Updated: July 14, 2014 12:02:11 am
Following the furore over the Planning Commission’s poverty calculation for 2009-10 (NSS 66th round) using the Tendulkar methodology — the poverty line was perceived to be too low — an expert group under C. Rangarajan was set up to review the issue. The Rangarajan committee’s findings are now in — a household of five that spent less than Rs 4,860 per month in rural areas or Rs 7,035 in urban areas in 2011-12 now falls below the poverty line (BPL). The corresponding figures for the Tendulkar line are Rs 4,080 and Rs 5,000. But there has been a replay of the old outrage, underpinned by an inadequate understanding of poverty lines. The important thing about a poverty line is that it is a standard to facilitate comparison across time and states. It is more an analytical tool used to see how many people fall below a particular consumption threshold in order to gauge the progress of a society, and less a statement about what is adequate for survival.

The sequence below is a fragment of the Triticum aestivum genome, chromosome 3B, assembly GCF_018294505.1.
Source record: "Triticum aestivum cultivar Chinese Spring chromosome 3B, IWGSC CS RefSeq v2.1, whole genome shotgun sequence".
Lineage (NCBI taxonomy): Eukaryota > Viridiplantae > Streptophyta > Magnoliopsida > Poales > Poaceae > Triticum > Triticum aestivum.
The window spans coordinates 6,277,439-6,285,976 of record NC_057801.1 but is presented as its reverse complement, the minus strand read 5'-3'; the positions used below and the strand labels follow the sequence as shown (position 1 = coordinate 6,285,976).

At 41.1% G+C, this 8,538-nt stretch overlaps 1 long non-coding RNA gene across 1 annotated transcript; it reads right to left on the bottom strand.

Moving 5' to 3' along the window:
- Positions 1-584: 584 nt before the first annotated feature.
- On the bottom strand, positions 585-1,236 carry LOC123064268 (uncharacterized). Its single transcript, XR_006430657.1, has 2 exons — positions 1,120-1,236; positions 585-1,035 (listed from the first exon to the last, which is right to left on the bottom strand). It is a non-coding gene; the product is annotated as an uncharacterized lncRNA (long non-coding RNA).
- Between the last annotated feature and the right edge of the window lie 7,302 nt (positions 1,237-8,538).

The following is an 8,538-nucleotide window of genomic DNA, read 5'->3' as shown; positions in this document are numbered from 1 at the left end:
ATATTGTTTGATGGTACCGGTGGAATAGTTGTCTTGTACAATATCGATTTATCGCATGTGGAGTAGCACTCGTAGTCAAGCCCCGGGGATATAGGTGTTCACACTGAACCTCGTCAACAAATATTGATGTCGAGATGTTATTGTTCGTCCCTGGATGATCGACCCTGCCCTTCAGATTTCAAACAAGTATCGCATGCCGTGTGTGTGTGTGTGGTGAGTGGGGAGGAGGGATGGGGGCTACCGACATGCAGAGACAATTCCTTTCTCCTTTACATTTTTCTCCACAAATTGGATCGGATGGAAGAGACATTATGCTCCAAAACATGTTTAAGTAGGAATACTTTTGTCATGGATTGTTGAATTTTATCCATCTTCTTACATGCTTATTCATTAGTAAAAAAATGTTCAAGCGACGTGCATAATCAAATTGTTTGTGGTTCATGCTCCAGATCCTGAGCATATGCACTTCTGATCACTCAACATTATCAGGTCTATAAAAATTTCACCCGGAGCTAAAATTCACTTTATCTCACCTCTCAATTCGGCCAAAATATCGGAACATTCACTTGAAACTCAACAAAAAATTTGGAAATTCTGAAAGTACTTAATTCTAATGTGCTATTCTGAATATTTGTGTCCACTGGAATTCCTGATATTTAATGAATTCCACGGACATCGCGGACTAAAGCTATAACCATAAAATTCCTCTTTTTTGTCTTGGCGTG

In 2004-05, when Suresh Tendulkar set his much-maligned poverty line at $1 (PPP) per person per day, this was the internationally accepted best practice. In contrast, the Rangarajan line combines absolute and relative standards — the food expenditure threshold was arrived at using medical norms, while the line for some categories of spending like education was set at the observed median fractile level. Even though the count of the number of BPL individuals in 2011-12 has increased by 93 million (29.5 per cent of the population versus 21.9 under the earlier methodology), the important thing is that between 2009-10 and 2011-12, both methodologies show a drastic decline in the BPL count.
But it is worrisome that there were 93 million more BPL individuals, according to the Rangarajan line, in 2011-12 than was known or acknowledged then. In this context, the delinking of welfare programmes from BPL status and the emphasis of the 12th Plan on “programme-specific indicators” to access entitlements are a welcome acknowledgement of the multidimensional nature of poverty. Targeting is necessary but programmes need intelligent inclusion or exclusion criteria that go beyond BPL status.
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